Somalia in the 1950’s Part II

In 1956 the first general political elections took place, with a direct and indirect system (this for the nomadic populations) but still limited to male voters, for the appointment of the Somali members of the first Legislative Assembly composed of 70 members (60 Somalis, 10 representing the other non-Somali ethnic communities, designated by the administrative… Read More »

Somalia in the 1950’s Part I

On 21 December 1949 the UN General Assembly entrusted Italy, in “fiduciary” administration, with its former colony for a period of ten years (starting from 2 December 1950) on the condition that the political and administrative structures were prepared and the necessary cultural training of the residents was provided so that the territory could become… Read More »

Somalia Foreign Relations

Relations with the Arabian Peninsula. – From the Arabian Peninsula, groups of emigrants have arrived in Somalia at all times, who have settled along the coast where they arrived and arrive, along the navigation line that the natural conditions of monsoons and ocean currents create from the Persian Gulf to Zanzibar. It is probable that,… Read More »

Somalia Flora

The distribution of vegetation is related to the conditions of the climate and water, both surface and underground. In general, the climate of Somalia is not such as to allow the life of plants, which are not specially adapted to concentrate their functions of nutrition and reproduction in the short period of the rainy season,… Read More »

Somalia Exploration Part II

At Uarandab Robecchi met Prince Don Eugenio Ruspoli, who with two companions, Keller and E. Dal Seno, was heading from Berbera to Barri sull’Uebi: after having climbed it for a while, however, he was forced to return to Berbera. The following year the first expedition of Captain Bòttego left from Berbera, which also included Captain… Read More »

Somalia Exploration Part I

Somalia’s maritime exploration on the Indian Ocean began with Vasco da Gama’s voyage. Both Vasco and later Tristam da Cunha and Pedralvarez Cabral sailed along the present Italian Somalia. Vasco da Gama, on his return voyage, in 1499 had some artillery volleys fired against Mogadishu; in 1507 Tristam da Cunha bombed Mogadishu; in 1517 Lopo… Read More »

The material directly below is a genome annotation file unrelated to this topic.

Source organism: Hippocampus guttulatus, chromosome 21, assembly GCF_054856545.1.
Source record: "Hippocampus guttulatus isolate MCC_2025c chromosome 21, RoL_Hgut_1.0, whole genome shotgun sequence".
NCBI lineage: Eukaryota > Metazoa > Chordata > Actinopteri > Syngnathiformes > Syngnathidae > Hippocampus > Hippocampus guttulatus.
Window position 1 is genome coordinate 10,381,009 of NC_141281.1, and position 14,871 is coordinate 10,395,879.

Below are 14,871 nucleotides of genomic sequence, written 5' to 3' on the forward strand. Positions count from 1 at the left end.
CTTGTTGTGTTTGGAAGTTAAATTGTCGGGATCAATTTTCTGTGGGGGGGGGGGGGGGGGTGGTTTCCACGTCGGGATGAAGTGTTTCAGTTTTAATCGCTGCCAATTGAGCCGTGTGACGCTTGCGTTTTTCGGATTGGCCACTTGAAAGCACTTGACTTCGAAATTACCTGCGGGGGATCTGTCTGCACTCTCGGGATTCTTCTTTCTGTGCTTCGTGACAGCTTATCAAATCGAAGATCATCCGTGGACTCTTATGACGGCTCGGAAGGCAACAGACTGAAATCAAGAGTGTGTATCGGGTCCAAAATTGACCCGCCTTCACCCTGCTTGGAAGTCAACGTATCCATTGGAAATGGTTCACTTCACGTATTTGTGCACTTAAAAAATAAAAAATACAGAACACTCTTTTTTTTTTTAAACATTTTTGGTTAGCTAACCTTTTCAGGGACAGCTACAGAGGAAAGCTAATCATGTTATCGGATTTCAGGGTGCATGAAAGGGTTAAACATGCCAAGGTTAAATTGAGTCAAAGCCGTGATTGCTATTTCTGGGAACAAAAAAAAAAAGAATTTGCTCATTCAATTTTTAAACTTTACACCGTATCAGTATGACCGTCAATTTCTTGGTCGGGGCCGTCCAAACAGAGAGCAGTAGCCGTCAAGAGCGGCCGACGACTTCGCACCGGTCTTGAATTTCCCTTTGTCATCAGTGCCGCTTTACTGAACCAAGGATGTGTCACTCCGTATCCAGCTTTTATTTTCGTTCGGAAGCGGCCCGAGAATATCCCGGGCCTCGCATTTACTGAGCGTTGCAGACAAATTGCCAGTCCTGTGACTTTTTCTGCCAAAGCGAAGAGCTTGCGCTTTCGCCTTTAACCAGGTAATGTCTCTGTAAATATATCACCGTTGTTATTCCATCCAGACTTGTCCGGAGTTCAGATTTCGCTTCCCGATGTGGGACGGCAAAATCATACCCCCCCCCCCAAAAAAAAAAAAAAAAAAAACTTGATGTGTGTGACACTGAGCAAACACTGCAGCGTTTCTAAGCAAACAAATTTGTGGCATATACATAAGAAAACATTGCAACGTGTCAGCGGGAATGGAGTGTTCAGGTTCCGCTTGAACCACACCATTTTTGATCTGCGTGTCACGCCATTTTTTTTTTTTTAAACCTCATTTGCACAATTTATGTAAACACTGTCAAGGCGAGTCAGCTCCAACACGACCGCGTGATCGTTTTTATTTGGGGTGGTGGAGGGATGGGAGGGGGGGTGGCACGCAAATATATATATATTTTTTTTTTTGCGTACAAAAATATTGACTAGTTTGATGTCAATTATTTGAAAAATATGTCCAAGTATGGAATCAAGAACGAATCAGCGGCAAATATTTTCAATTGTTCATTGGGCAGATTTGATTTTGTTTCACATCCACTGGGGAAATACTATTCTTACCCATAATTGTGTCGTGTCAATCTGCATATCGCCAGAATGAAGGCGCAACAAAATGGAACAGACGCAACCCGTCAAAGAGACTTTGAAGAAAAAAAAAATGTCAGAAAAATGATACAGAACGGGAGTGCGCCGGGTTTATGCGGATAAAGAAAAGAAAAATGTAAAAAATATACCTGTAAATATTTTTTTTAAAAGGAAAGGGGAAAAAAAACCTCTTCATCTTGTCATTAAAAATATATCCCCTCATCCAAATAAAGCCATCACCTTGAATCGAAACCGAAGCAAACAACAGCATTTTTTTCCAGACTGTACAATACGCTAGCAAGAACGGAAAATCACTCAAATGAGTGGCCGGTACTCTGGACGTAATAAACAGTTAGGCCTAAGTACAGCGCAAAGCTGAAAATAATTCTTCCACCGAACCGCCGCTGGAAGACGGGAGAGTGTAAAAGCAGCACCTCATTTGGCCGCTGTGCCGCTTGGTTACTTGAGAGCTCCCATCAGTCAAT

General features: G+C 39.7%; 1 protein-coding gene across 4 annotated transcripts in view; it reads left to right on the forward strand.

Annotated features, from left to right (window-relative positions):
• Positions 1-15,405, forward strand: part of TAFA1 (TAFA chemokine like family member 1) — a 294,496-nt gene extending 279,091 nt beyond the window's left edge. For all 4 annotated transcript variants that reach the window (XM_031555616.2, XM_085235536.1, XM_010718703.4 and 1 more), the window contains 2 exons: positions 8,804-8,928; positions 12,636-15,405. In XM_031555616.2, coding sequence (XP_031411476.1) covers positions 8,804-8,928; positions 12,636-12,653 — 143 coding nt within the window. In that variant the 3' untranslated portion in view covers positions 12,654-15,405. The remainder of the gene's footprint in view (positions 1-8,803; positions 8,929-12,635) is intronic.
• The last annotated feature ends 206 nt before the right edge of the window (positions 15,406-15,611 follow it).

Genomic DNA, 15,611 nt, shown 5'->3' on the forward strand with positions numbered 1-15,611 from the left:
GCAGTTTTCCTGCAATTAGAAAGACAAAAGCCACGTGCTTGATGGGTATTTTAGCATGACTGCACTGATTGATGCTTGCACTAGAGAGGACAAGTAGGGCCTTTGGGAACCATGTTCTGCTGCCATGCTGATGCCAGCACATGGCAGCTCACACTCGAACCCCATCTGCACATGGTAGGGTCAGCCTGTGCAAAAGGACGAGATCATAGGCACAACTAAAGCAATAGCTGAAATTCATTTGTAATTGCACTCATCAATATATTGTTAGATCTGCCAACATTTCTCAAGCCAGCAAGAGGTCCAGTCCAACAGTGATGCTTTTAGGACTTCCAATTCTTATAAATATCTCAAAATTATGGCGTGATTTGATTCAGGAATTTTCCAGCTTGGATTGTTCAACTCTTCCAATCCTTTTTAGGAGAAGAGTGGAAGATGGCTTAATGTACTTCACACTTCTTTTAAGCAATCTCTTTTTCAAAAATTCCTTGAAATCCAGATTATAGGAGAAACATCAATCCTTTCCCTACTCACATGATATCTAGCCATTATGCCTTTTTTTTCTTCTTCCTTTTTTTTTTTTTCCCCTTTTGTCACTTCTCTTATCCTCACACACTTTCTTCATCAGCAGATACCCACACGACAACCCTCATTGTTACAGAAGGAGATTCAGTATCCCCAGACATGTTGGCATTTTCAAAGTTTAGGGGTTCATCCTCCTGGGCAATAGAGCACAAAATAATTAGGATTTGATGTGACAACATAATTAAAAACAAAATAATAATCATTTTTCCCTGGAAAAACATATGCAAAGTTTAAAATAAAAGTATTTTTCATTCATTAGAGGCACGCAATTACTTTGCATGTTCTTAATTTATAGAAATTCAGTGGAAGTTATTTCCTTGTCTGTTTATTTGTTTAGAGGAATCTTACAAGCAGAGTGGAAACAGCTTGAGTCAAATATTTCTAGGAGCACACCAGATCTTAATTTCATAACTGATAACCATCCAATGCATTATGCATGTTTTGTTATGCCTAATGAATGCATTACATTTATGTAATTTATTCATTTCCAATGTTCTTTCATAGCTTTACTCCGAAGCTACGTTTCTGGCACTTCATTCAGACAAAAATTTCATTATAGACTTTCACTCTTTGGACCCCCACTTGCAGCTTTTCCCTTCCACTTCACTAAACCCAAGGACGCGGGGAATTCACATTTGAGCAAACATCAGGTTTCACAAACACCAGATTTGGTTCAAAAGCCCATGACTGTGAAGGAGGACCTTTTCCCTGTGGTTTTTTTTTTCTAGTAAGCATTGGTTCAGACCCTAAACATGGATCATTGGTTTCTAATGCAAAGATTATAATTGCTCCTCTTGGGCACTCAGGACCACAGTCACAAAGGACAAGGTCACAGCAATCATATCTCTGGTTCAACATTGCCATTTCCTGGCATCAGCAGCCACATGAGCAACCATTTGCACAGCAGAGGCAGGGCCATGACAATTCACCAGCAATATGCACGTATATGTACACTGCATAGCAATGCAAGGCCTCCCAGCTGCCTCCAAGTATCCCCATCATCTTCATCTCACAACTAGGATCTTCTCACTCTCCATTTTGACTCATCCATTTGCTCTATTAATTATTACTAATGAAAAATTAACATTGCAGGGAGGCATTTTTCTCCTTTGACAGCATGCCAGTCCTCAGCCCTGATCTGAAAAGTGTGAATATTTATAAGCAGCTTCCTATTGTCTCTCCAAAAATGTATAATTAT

Somalia Ethnography

The residents of the Somali peninsula can be traced back to four main groups: Somalis, Galla, Negri and pariahs of uncertain origin. Along the coast there are Arab groups or groups of other Asian origins. Somalis are divided into five main groups: Isāq, Darod and Dir in northern Somalia; in southern Somalia Hauia (Hawiyya) and… Read More »

Somalia Encyclopedia Online

Somalia, State Democratic Republic of East Africa, located in the northeastern section of the Horn of Africa. It faces the Gulf of Aden to the N, the Indian Ocean to the E; it borders to the NW with Djibouti, to the West with Ethiopia, to the South and SW with Kenya. Physical characteristics The geological… Read More »

Somalia 2015

Demography and economic geography. – East African state. For Somalia, the socio-economic estimates have little reliability, due to the extremely difficult internal situation. The calculation of population growth is made highly problematic by constant internal conflicts, displacements due to famine and widespread nomadism; there are an estimated one million refugees. Having made these clarifications, according… Read More »

Somalia 2013

The beginning of the new century found, in many ways, the terms of the Somali crisis unchanged around the main issues that had emerged with the substantial dissolution of the state following the 1991 fall of Muḥammad Siyād Barrī: the accentuation of the often bloody clashes between family clans and the proliferation of armed groups,… Read More »